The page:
The software dictates how everything on your screen looks, the hardware is the physical phone. Due to you and your wife both having powerful phones running modern (4.0+) versions of Android, the only limitation on apps you are likely to run into is actually a hardware limitation. There are a few apps that haven't added support for 190x1080 or higher resolutions yet (both of your phones are 1080). These are becoming increasingly rare, but every once in a while you will run across an app that is 720p and lower resolution only.

    Can the android OS be upgraded remotely like iOS?
    Yes, Android can be updated Over the Air. Android has had this feature since 2008 or 2009, several years before the iPhone got it. The iPhone used to require you to plug into a computer and use iTunes to update the OS, but Android has never had that limitation.
    11-20-2013 08:38 AM
  9. Dan Oldham's Avatar
    The skin is in part the layout, but it can go much deeper (particularly in LG and Samsung's case). Generally speaking, the deeper a "skin" on a phone is intergrated into system level functions, the longer it will take you to get updates for your phone, because it will take the manufacturer longer to get their skin on the new version of Android. This is why the Moto X (which has a very, very light skin) is already getting 4.4 (which was announced like 3 weeks ago), HTC is promising 4.4 for the developer edition of the phone by the end of November (a month after 4.4 was announced) and Samsung devices are just now getting 4.3 (which was announced in July). Voice search, for example, is handled by Google Now by default on Motorola and HTC devices. Samsung uses it's own S-Voice as the default. Samsung's notification shade is much further from the standard Android shade than HTC's and Motorola uses the standard shade. The more and the deeper these sort of changes go, the longer your update will take, if you get it at all.



    The software dictates how everything on your screen looks, the hardware is the physical phone. Due to you and your wife both having powerful phones running modern (4.0+) versions of Android, the only limitation on apps you are likely to run into is actually a hardware limitation. There are a few apps that haven't added support for 190x1080 or higher resolutions yet (both of your phones are 1080). These are becoming increasingly rare, but every once in a while you will run across an app that is 720p and lower resolution only.



    Yes, Android can be updated Over the Air. Android has had this feature since 2008 or 2009, several years before the iPhone got it. The iPhone used to require you to plug into a computer and use iTunes to update the OS, but Android has never had that limitation.
    My wife works with a guy who has an S4 and he did a custom OS for his phone. How would these standard features work if a factory OS is no longer installed on the phone?

    You mentioned the Moto X had a "light" skin. What do you mean by a "light" skin?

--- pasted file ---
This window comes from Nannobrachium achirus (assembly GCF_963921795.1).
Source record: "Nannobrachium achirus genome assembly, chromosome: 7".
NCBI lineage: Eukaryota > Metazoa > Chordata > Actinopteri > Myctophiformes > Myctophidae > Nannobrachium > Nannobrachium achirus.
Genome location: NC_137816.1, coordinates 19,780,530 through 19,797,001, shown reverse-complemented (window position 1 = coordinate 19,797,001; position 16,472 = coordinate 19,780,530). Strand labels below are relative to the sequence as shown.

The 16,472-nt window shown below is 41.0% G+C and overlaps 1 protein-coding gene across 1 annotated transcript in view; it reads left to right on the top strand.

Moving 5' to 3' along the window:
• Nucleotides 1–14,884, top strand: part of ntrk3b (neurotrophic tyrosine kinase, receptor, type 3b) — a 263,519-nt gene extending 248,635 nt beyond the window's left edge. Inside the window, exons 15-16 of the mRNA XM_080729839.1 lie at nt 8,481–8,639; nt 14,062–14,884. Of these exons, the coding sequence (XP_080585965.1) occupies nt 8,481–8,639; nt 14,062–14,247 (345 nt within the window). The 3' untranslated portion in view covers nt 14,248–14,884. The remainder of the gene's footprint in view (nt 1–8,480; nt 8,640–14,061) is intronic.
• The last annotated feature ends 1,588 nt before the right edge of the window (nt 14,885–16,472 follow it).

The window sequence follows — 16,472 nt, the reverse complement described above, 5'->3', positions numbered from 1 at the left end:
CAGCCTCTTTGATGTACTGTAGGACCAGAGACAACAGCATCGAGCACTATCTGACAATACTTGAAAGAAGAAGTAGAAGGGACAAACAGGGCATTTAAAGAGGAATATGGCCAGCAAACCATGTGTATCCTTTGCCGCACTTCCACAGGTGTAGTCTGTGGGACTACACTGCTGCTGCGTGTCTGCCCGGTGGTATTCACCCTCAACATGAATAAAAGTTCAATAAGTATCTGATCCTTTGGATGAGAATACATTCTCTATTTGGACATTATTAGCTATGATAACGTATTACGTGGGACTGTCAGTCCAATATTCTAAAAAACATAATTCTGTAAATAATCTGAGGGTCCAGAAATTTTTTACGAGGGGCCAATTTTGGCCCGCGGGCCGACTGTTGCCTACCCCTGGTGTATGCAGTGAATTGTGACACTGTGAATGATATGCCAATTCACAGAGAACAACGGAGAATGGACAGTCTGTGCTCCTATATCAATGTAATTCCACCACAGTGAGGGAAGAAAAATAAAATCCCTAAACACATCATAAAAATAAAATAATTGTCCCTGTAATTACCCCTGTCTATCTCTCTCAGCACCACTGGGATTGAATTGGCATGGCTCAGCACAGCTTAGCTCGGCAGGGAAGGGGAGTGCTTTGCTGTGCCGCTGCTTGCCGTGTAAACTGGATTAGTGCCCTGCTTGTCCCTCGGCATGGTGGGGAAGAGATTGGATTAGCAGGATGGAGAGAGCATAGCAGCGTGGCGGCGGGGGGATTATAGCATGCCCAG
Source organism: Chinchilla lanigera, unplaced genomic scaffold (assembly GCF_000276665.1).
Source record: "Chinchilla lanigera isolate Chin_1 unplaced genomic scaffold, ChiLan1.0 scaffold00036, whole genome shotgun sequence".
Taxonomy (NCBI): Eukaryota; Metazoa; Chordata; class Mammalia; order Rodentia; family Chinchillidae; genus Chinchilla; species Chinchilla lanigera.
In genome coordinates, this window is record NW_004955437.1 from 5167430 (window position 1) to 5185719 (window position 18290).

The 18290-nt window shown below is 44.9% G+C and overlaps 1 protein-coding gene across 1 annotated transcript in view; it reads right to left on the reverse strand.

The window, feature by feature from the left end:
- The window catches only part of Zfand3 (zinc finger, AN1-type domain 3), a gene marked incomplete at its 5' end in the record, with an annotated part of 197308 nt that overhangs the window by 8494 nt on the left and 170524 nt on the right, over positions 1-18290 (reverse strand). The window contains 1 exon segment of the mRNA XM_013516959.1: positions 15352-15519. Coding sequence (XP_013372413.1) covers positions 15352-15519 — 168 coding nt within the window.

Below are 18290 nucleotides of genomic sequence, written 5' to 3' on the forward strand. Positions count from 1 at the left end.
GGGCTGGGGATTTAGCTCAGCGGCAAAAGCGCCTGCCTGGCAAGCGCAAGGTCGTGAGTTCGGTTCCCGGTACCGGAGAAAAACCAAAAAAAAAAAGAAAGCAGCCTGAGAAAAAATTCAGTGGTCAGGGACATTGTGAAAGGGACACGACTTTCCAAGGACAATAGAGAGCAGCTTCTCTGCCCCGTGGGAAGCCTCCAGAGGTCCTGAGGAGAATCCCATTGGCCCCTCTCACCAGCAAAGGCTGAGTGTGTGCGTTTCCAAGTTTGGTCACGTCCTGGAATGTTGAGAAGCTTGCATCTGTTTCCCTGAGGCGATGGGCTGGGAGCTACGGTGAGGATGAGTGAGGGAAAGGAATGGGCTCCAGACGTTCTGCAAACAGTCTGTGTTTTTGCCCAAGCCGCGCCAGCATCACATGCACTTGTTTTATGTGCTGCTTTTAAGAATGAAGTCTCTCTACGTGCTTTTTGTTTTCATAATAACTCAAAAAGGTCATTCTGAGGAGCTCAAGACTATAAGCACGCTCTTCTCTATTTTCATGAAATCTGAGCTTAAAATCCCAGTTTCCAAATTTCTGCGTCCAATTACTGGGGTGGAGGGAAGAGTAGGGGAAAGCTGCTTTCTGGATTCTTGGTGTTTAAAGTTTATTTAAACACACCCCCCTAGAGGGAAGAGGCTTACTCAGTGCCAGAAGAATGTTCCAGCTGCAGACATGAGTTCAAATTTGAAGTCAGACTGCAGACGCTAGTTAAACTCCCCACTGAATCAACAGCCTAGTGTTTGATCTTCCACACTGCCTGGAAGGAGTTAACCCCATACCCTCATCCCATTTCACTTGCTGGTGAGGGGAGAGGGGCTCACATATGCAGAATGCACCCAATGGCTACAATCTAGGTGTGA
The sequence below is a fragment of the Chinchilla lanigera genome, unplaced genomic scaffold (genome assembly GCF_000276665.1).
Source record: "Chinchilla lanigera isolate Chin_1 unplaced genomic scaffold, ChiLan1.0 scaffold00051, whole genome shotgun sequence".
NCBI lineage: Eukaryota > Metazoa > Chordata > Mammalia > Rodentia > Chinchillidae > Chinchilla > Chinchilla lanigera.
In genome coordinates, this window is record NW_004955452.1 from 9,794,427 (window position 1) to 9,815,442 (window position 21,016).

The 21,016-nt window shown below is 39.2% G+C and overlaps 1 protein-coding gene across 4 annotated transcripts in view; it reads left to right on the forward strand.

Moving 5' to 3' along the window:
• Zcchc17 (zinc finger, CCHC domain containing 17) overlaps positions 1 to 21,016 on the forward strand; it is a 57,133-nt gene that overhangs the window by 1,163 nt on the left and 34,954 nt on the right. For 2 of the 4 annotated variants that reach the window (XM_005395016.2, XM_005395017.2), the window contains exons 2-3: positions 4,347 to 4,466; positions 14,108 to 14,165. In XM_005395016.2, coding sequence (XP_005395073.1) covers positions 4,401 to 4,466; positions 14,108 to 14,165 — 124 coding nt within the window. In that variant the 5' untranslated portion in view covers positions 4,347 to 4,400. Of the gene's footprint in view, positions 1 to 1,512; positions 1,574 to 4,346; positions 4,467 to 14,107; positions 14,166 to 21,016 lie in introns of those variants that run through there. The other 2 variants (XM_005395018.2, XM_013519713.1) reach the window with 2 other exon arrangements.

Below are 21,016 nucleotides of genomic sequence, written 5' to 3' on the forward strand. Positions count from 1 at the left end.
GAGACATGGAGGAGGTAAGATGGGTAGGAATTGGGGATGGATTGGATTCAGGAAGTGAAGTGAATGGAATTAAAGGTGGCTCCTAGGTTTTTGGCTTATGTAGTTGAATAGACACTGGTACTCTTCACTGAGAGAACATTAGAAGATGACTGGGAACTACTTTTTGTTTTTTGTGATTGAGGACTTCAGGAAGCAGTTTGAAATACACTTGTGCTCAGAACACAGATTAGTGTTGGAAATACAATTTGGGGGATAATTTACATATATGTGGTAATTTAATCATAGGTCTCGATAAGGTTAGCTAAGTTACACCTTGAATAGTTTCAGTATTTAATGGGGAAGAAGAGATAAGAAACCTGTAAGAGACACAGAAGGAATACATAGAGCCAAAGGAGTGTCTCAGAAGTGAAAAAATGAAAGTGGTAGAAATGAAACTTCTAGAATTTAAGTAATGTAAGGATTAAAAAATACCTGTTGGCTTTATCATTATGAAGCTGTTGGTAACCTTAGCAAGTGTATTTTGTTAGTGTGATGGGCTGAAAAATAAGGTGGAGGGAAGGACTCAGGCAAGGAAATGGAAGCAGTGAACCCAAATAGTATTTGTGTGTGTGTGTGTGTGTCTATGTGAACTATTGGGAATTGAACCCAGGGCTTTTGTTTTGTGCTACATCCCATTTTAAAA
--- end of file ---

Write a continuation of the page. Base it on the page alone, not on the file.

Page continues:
11-20-2013 08:49 PM
  10. mayconvert's Avatar
    My wife works with a guy who has an S4 and he did a custom OS for his phone. How would these standard features work if a factory OS is no longer installed on the phone?
    He either "rooted" the phone, which can be done to nearly any phone and installed a "modified" OS on the phone. its still android, but it's kind of like getting a illegal copy of windows with a keycode hack mixed in with the install CD. Others can probably word that better. Things "can" go wrong rooting and brick your phone, proceed with caution if you try rooting. Some features can't, or no longer work sometimes after installing a custom OS. Example. Samsung baked in some cool software for the Note 3 S-pen. If I were to "root" and install 4.4 somehow, the S-pen features may not work at all anymore.

    Light skin:

    "light" just refers to HOW much of a skin has been added on top of base android.
    Samsung touchwiz changes the icons, the contacts interface, and many other things as well as adding a LOT of samsung specific software add ons.
    The G2 has a slightly "lighter" skin than the S4. The moto X is 99% raw android but still have some non standard features like active notifications, hands free (always listening) etc.

    Can the android OS be upgraded remotely like iOS?
    Yes, android phone may have had the "ability" to do so before iPhone, but android phones take FOREVER sometimes to get a single update. You should consider yourself lucky to get one update from 4.2.2 to 4.3
    The LG G2 will probably never see Any update. LG doesn't sell enough phones to be important enough for carriers to bother with them.
    The S4 you have came with 4.2 on it and I think 4.3 is out for it. 4.4 "might" come to your S4 (without having to root install it) but it will likely be months from now. Unlike the iPhone and iOS that can download the OS the day of release.
    To see phones like the Moto X getting updates like 4.4 as fast is almost unheard of.
    But, remember, the moto x is also nearly 100% pure android with no skin. so those updates are faster and easier to push for the carriers.